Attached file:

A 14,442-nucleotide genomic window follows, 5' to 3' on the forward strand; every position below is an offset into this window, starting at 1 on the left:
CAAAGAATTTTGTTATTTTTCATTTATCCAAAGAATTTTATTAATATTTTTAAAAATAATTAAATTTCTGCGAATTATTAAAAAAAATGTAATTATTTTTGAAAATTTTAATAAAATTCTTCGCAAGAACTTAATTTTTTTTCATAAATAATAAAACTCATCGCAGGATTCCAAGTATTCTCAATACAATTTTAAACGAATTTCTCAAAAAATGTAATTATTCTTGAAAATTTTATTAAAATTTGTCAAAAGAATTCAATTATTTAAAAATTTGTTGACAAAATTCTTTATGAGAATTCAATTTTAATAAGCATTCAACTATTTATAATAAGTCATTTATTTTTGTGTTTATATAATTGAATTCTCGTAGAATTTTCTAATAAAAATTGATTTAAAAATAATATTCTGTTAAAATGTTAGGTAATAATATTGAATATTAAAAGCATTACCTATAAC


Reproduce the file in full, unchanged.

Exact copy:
A 14,442-nucleotide genomic window follows, 5' to 3' on the forward strand; every position below is an offset into this window, starting at 1 on the left:
CAAAGAATTTTGTTATTTTTCATTTATCCAAAGAATTTTATTAATATTTTTAAAAATAATTAAATTTCTGCGAATTATTAAAAAAAATGTAATTATTTTTGAAAATTTTAATAAAATTCTTCGCAAGAACTTAATTTTTTTTCATAAATAATAAAACTCATCGCAGGATTCCAAGTATTCTCAATACAATTTTAAACGAATTTCTCAAAAAATGTAATTATTCTTGAAAATTTTATTAAAATTTGTCAAAAGAATTCAATTATTTAAAAATTTGTTGACAAAATTCTTTATGAGAATTCAATTTTAATAAGCATTCAACTATTTATAATAAGTCATTTATTTTTGTGTTTATATAATTGAATTCTCGTAGAATTTTCTAATAAAAATTGATTTAAAAATAATATTCTGTTAAAATGTTAGGTAATAATATTGAATATTAAAAGCATTACCTATAAC